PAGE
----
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PUBLIC BENEFITS CONSIDERATIONS IN PERSONAL INJURY CASES

by Thomas D. Begley, Jr., CELA

Personal Injury attorneys must inquire as to whether their clients are receiving public benefits. Certain benefits are means-tested, so that if the client receives money directly those benefits are reduced or lost completely. This article will outline the common public benefits and indicate whether the receipt of a personal injury settlement will affect those benefits.

Supplemental Security Income

Supplement Security Income (SSI) is a means-tested federal program that provides income (a cash assistance grant) to certain aged (65 or over), blind, and persons with disabilities. The program is administered by the Social Security Administration. It is governed by federal statute,[1] federal regulations,[2] and the Program Operating Manual System of the Social Security Administration (POMS). For 2016, the maximum federal SSI benefit is $733 per month. In addition, the State of New Jersey has a supplement in the amount of $31.25 per month. If an individual has more than $2,000 of assets, he or she will lose SSI. Therefore, the receipt of a personal injury settlement will disqualify the plaintiff from SSI, unless the funds are placed in a Special Needs Trust. 

Social Security Disability Income

This program is known as Old Age Survivors and Disability Insurance (OASDI). It is governed by the Social Security Act.[3] Unlike SSI, which is a means-tested welfare program, Social Security Disability Income (SSDI) is an insurance program. Coverage is based on quarters of Social Security insurance coverage during the applicant’s employment. Receipt of a personal injury settlement will not affect the plaintiff’s SSDI.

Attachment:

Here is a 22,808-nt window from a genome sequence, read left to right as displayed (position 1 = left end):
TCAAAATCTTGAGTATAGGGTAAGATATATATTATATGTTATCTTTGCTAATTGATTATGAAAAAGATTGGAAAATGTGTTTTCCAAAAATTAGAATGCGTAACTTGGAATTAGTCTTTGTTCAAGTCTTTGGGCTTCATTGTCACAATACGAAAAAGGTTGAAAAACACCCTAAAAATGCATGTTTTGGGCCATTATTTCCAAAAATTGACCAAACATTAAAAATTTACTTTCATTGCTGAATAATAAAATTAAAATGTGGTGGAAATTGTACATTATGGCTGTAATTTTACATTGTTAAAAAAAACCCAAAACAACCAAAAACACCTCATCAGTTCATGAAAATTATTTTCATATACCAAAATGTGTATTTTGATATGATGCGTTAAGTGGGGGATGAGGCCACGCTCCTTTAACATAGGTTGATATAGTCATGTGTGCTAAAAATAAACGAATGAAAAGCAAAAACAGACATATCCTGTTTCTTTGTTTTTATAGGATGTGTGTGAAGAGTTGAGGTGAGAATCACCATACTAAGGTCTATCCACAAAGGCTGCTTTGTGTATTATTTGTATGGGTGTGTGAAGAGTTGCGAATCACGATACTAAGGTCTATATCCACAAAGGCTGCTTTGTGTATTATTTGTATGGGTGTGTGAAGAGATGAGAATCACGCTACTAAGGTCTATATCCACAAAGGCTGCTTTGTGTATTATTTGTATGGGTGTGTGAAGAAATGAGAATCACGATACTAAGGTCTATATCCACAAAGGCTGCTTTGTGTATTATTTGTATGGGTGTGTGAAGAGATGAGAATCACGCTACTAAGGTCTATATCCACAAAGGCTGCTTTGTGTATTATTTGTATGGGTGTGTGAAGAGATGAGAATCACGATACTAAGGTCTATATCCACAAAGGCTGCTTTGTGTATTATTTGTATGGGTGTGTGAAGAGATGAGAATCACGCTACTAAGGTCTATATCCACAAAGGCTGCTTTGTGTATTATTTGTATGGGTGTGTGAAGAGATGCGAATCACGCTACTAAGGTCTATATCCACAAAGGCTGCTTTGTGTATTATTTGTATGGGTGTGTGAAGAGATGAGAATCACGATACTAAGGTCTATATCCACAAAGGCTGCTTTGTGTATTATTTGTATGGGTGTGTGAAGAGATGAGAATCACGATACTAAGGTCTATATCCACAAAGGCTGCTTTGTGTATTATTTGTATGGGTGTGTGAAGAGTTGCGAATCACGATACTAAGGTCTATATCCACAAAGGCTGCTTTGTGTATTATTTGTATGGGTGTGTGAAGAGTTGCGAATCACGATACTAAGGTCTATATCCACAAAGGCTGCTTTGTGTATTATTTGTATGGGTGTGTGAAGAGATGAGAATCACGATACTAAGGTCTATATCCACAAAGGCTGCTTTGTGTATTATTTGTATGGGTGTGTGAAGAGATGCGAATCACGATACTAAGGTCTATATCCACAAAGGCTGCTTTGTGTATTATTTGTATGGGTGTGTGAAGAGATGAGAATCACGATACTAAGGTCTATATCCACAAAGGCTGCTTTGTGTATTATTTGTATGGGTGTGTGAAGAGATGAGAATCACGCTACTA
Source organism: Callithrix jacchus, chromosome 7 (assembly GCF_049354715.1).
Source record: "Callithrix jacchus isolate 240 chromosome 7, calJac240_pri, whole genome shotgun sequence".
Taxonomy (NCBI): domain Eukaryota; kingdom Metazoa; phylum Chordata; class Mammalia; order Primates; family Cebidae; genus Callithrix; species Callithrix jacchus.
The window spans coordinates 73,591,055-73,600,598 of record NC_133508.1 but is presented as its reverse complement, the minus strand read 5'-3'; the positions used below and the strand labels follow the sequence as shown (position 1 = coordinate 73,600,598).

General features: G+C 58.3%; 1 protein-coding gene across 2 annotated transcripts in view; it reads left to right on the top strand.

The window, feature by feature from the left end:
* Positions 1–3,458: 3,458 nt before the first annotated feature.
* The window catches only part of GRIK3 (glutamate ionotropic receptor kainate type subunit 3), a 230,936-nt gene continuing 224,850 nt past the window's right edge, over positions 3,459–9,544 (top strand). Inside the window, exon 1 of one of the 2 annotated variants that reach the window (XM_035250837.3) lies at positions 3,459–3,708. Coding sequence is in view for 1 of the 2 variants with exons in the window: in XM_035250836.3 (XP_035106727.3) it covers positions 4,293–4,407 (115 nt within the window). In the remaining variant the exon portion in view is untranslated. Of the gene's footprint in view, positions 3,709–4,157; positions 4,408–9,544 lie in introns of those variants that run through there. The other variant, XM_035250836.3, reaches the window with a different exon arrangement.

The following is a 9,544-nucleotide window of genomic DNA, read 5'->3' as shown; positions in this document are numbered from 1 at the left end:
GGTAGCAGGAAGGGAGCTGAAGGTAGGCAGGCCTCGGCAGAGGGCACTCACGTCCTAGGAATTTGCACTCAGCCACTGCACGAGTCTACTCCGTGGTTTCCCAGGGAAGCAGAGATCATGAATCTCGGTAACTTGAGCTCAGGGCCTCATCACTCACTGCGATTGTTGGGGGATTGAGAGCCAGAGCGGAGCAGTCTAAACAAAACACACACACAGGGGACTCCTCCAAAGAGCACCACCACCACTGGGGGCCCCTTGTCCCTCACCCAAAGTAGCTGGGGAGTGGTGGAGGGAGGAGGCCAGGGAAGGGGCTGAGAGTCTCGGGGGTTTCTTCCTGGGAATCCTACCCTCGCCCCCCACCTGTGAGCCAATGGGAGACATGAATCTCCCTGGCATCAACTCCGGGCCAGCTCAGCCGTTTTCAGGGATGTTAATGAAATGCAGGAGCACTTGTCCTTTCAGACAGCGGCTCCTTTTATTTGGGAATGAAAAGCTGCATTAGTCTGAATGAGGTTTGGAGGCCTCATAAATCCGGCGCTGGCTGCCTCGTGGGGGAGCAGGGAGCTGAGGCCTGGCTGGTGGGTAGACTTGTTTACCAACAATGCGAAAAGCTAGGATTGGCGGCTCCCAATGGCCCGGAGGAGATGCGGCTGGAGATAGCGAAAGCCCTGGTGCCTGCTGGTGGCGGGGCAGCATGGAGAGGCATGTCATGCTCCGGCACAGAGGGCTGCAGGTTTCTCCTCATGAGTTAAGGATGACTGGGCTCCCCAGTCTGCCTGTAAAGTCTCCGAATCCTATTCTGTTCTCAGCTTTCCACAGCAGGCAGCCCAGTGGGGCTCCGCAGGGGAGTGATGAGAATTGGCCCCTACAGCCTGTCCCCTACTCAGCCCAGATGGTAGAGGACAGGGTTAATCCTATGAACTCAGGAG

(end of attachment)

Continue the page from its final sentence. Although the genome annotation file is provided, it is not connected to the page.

Medicaid

Medicaid is a medical insurance program that benefits millions of Americans. There are many ways that individuals qualify for Medicaid. The vast majority of Medicaid recipients receive that benefit, because they are also receiving SSI. If they lose their SSI, they also lose their Medicaid. However, since the Affordable Care Act (ACA), millions of Americans now receive Medicaid regardless of whether or not they are disabled and regardless of whether they are receiving SSI.

For SSI-based Medicaid, there is an asset limit of $2,000. For ACA Medicaid, there is no resource limit. Therefore, receipt of a personal injury settlement by an SSI recipient will cause a loss of Medicaid. However, receipt of a personal injury settlement by a Medicaid recipient who obtained Medicaid through the ACA will not affect eligibility, except that the income from the settlement may push the income of the plaintiff above the income limits for eligibility under the ACA. The solution for an individual receiving SSI-linked Medicaid is a Special Needs Trust. However, under the ACA, only individuals with disabilities are qualified for a Special Needs Trust. Individuals receiving Medicaid under the ACA who are not disabled may not utilize a Special Needs Trust.

Medicaid Waiver Programs